Deep in the forests of Brazil, a fungus known as Ophiocordyceps unilateralis is taking over the brains of carpenter ants and directing them to other parts of the forest that the fungus finds more hospitable.
“This so-called zombie or brain-manipulating fungus alters the behavior of the ant host, causing it to die in an exposed position, typically clinging onto and biting into the adaxial surface of shrub leaves,” said the authors of a study published in the journal Plos ONE in 2011, which introduced the world to the concept of zombie ants.
In a 10-day process, the fungus takes over the ant’s body, directs its actions throughout the forest, and ultimately kills the creature. It then releases its spores from the dead ant’s head and neck, and those spores go on to turn another wave of ants into zombies.
New research reveals even more disturbing findings. It turns out the fungus invades the ant’s body, but it doesn’t even need the ant’s braaaiiiins.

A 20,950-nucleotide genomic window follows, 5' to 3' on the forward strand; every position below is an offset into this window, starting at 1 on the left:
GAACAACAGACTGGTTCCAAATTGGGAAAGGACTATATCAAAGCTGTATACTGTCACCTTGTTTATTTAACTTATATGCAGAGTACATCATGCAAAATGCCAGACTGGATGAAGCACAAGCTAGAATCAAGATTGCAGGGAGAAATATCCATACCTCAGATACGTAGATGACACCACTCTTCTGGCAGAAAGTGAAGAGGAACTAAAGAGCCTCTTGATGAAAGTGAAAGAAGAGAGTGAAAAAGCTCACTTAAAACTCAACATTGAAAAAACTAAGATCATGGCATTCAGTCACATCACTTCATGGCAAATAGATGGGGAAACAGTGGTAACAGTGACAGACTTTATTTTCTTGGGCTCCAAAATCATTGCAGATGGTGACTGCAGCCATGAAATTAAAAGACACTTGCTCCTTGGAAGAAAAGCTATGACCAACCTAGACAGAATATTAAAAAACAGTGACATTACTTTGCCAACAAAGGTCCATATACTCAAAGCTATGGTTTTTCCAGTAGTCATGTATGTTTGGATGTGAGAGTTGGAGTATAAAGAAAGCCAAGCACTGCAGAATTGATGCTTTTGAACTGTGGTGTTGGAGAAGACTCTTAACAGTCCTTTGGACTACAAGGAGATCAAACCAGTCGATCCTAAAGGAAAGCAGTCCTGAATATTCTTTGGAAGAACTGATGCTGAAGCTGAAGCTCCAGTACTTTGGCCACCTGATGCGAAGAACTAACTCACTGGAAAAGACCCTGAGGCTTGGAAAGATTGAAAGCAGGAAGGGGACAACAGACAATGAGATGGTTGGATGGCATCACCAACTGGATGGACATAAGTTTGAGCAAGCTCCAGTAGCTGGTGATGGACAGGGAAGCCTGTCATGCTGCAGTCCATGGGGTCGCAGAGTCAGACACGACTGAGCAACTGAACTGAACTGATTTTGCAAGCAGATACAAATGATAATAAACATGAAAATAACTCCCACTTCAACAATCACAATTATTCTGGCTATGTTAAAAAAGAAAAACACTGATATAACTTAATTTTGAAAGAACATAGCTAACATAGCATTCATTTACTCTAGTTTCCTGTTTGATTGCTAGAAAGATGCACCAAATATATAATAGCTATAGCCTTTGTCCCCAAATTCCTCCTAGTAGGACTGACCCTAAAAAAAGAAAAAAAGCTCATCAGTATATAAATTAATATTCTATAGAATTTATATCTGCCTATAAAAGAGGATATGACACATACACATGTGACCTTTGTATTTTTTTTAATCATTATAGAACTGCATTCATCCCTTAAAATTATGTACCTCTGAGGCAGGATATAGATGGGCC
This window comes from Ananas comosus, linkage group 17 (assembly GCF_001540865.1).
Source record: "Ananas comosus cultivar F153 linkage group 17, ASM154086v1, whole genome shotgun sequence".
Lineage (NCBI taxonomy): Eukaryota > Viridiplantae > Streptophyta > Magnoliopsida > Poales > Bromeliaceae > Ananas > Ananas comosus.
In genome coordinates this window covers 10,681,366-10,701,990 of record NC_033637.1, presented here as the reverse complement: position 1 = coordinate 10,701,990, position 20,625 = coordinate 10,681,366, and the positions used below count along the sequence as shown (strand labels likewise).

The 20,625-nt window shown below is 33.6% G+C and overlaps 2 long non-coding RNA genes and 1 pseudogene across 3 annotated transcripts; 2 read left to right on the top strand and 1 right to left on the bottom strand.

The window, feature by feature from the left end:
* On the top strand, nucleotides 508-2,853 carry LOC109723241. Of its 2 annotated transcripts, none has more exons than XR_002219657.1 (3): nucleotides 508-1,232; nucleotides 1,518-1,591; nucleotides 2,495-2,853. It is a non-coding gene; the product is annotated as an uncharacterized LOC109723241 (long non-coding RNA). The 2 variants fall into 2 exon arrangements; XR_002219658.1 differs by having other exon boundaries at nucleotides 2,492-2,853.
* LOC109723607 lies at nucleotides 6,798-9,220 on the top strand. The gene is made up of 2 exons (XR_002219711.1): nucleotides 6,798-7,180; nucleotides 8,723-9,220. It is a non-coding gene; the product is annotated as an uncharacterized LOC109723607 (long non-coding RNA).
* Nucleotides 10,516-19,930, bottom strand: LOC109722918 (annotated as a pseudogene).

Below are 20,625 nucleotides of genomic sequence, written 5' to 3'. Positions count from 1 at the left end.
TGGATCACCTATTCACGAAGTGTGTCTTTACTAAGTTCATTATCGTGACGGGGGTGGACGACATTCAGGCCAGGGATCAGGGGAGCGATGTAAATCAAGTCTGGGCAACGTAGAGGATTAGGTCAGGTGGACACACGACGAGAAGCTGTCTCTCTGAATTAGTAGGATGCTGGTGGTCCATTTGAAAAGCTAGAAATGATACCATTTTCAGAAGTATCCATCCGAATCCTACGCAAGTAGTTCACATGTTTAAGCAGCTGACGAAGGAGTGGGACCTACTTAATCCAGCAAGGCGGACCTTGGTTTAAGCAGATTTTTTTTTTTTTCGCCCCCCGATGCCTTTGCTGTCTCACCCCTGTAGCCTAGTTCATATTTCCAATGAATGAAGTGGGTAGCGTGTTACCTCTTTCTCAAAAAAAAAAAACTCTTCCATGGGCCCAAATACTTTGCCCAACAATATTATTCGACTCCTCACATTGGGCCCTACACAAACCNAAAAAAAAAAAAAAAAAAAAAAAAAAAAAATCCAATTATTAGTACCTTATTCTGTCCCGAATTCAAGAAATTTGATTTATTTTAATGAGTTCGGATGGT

Through electron microscopy and 3D reconstructions of the host and parasite tissues, an international team of entomologists, geneticists, computer scientists, and microbiologists learned that the fungus invades muscle fibers throughout the ant’s body but leaves the brain intact.
In other words, the ant is alive and conscious while the fungus controls its behavior. O. unilateralis is able to hijack the ant’s body and control it as a literal extension of its physical self.
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